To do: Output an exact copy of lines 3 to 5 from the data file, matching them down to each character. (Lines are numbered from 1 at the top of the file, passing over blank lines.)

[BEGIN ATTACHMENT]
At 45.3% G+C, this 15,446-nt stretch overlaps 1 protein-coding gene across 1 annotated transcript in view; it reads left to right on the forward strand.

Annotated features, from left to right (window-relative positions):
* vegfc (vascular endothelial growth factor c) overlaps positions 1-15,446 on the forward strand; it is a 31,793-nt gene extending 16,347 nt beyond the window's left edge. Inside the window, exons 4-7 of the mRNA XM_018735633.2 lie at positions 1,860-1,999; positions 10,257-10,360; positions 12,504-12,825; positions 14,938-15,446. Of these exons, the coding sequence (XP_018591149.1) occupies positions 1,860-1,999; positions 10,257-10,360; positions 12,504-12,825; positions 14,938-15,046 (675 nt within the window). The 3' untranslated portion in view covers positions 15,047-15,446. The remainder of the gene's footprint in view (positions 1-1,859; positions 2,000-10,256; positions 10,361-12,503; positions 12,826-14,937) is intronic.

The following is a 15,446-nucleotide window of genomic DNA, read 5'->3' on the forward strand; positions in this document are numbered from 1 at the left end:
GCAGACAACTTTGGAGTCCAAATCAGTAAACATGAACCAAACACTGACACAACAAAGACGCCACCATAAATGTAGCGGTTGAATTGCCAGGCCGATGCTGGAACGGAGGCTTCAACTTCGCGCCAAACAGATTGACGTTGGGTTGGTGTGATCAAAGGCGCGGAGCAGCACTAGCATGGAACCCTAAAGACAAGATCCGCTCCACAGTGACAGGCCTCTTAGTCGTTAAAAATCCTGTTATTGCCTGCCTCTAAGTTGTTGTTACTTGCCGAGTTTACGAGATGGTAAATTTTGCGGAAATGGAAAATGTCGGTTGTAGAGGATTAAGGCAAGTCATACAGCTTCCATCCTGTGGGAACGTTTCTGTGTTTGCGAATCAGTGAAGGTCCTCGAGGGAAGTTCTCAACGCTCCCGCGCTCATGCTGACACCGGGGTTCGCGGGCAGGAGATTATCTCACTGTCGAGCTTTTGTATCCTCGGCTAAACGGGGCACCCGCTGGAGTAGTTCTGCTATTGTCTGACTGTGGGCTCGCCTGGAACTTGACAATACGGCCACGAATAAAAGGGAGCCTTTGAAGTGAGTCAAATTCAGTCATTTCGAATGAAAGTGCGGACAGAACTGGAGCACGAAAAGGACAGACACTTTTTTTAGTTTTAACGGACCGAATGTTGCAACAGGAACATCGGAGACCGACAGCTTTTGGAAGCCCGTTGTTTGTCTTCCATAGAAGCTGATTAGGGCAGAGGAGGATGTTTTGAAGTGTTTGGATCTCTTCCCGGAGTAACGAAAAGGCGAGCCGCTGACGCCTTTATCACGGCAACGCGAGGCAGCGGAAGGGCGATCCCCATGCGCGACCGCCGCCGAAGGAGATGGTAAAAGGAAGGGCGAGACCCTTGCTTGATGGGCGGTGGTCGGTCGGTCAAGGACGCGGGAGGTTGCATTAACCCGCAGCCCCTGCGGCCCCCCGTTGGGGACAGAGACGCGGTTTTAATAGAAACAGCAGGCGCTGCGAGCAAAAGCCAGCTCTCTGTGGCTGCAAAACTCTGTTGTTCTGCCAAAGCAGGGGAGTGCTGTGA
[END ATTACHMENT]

* vegfc (vascular endothelial growth factor c) overlaps positions 1-15,446 on the forward strand; it is a 31,793-nt gene extending 16,347 nt beyond the window's left edge. Inside the window, exons 4-7 of the mRNA XM_018735633.2 lie at positions 1,860-1,999; positions 10,257-10,360; positions 12,504-12,825; positions 14,938-15,446. Of these exons, the coding sequence (XP_018591149.1) occupies positions 1,860-1,999; positions 10,257-10,360; positions 12,504-12,825; positions 14,938-15,046 (675 nt within the window). The 3' untranslated portion in view covers positions 15,047-15,446. The remainder of the gene's footprint in view (positions 1-1,859; positions 2,000-10,256; positions 10,361-12,503; positions 12,826-14,937) is intronic.

The following is a 15,446-nucleotide window of genomic DNA, read 5'->3' on the forward strand; positions in this document are numbered from 1 at the left end:
GCAGACAACTTTGGAGTCCAAATCAGTAAACATGAACCAAACACTGACACAACAAAGACGCCACCATAAATGTAGCGGTTGAATTGCCAGGCCGATGCTGGAACGGAGGCTTCAACTTCGCGCCAAACAGATTGACGTTGGGTTGGTGTGATCAAAGGCGCGGAGCAGCACTAGCATGGAACCCTAAAGACAAGATCCGCTCCACAGTGACAGGCCTCTTAGTCGTTAAAAATCCTGTTATTGCCTGCCTCTAAGTTGTTGTTACTTGCCGAGTTTACGAGATGGTAAATTTTGCGGAAATGGAAAATGTCGGTTGTAGAGGATTAAGGCAAGTCATACAGCTTCCATCCTGTGGGAACGTTTCTGTGTTTGCGAATCAGTGAAGGTCCTCGAGGGAAGTTCTCAACGCTCCCGCGCTCATGCTGACACCGGGGTTCGCGGGCAGGAGATTATCTCACTGTCGAGCTTTTGTATCCTCGGCTAAACGGGGCACCCGCTGGAGTAGTTCTGCTATTGTCTGACTGTGGGCTCGCCTGGAACTTGACAATACGGCCACGAATAAAAGGGAGCCTTTGAAGTGAGTCAAATTCAGTCATTTCGAATGAAAGTGCGGACAGAACTGGAGCACGAAAAGGACAGACACTTTTTTTAGTTTTAACGGACCGAATGTTGCAACAGGAACATCGGAGACCGACAGCTTTTGGAAGCCCGTTGTTTGTCTTCCATAGAAGCTGATTAGGGCAGAGGAGGATGTTTTGAAGTGTTTGGATCTCTTCCCGGAGTAACGAAAAGGCGAGCCGCTGACGCCTTTATCACGGCAACGCGAGGCAGCGGAAGGGCGATCCCCATGCGCGACCGCCGCCGAAGGAGATGGTAAAAGGAAGGGCGAGACCCTTGCTTGATGGGCGGTGGTCGGTCGGTCAAGGACGCGGGAGGTTGCATTAACCCGCAGCCCCTGCGGCCCCCCGTTGGGGACAGAGACGCGGTTTTAATAGAAACAGCAGGCGCTGCGAGCAAAAGCCAGCTCTCTGTGGCTGCAAAACTCTGTTGTTCTGCCAAAGCAGGGGAGTGCTGTGA